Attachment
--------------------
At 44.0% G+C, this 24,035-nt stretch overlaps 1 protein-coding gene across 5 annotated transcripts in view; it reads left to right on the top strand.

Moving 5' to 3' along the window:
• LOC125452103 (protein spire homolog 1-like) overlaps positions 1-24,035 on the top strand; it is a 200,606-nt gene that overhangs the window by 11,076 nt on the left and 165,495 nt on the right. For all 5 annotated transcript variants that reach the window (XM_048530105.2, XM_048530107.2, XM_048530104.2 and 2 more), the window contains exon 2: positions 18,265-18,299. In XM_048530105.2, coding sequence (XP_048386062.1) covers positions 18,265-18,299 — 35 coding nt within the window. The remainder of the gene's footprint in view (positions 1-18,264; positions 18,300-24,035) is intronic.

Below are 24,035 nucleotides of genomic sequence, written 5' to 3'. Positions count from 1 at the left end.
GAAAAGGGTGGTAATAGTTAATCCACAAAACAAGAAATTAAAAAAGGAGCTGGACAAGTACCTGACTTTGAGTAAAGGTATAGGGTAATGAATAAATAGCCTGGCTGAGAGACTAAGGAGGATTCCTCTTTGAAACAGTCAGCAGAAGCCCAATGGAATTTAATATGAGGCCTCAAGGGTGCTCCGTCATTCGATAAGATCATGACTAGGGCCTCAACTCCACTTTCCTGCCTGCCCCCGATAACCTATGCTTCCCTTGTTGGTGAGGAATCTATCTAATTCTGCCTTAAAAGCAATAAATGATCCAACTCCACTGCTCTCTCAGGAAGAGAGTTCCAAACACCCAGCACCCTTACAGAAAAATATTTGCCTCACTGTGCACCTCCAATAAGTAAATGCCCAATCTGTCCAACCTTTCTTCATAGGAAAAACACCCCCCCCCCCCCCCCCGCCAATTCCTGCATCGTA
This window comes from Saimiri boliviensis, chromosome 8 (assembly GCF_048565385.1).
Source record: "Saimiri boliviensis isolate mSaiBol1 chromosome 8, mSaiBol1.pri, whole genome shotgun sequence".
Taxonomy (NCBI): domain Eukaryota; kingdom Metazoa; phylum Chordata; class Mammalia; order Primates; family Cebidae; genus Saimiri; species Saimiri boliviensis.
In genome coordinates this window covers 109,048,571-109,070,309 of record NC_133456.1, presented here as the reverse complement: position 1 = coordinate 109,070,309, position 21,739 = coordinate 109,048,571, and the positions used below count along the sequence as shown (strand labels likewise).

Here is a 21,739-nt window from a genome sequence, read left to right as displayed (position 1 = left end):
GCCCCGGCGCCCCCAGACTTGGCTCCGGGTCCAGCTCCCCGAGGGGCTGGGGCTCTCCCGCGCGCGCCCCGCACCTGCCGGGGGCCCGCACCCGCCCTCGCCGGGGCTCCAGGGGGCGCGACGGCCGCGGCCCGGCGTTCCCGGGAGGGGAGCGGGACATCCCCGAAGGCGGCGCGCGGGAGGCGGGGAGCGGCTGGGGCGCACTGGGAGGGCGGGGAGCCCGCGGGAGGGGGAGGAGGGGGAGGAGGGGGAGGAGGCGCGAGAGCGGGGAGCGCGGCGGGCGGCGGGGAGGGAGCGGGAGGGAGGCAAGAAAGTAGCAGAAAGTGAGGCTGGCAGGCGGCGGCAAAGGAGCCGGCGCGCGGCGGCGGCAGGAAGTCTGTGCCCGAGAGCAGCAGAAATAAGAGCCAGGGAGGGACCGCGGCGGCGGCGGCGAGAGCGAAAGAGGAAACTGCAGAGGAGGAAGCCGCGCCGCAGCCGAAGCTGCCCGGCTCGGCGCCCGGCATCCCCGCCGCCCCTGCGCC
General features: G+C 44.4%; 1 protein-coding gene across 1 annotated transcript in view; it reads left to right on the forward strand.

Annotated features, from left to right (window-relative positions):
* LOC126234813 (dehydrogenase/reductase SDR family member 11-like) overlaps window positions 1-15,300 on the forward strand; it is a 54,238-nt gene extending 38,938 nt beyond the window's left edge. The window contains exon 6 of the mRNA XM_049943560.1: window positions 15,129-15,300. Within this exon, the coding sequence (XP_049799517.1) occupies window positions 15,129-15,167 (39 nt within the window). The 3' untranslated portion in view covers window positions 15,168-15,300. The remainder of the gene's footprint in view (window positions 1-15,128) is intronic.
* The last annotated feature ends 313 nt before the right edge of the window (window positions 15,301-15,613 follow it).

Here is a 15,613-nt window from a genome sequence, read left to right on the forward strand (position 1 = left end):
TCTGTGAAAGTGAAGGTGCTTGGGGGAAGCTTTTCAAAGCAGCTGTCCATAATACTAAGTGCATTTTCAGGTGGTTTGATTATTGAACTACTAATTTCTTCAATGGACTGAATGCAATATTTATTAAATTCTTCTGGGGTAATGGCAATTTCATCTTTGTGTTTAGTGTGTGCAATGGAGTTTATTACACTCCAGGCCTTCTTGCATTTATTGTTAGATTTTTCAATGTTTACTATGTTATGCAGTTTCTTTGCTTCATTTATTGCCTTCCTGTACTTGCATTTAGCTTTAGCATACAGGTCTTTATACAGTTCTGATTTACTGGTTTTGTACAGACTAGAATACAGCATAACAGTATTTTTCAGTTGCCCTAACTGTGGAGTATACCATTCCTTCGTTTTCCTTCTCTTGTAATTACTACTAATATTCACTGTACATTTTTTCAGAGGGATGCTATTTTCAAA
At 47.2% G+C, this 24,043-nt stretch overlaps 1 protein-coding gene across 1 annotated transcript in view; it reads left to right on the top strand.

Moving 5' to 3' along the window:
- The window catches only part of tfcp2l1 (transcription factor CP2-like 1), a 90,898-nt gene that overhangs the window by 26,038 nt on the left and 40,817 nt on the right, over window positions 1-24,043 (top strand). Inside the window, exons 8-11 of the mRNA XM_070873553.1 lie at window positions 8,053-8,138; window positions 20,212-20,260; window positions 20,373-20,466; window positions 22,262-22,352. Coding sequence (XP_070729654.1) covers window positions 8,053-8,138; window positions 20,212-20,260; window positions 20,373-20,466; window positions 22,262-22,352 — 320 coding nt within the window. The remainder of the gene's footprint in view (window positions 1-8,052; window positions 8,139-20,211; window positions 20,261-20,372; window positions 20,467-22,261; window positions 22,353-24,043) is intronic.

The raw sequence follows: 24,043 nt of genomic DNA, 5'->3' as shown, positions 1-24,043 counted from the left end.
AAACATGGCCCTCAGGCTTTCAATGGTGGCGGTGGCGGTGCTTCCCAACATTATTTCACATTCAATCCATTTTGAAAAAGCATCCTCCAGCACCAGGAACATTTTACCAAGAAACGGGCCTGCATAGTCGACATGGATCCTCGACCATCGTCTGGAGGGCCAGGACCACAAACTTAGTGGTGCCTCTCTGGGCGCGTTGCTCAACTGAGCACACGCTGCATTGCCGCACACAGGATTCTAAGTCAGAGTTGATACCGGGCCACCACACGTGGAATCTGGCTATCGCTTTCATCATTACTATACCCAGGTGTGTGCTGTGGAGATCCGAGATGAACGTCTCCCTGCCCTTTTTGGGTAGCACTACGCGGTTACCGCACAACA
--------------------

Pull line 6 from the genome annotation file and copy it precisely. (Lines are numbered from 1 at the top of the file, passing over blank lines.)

This window comes from Saimiri boliviensis, chromosome 8 (assembly GCF_048565385.1).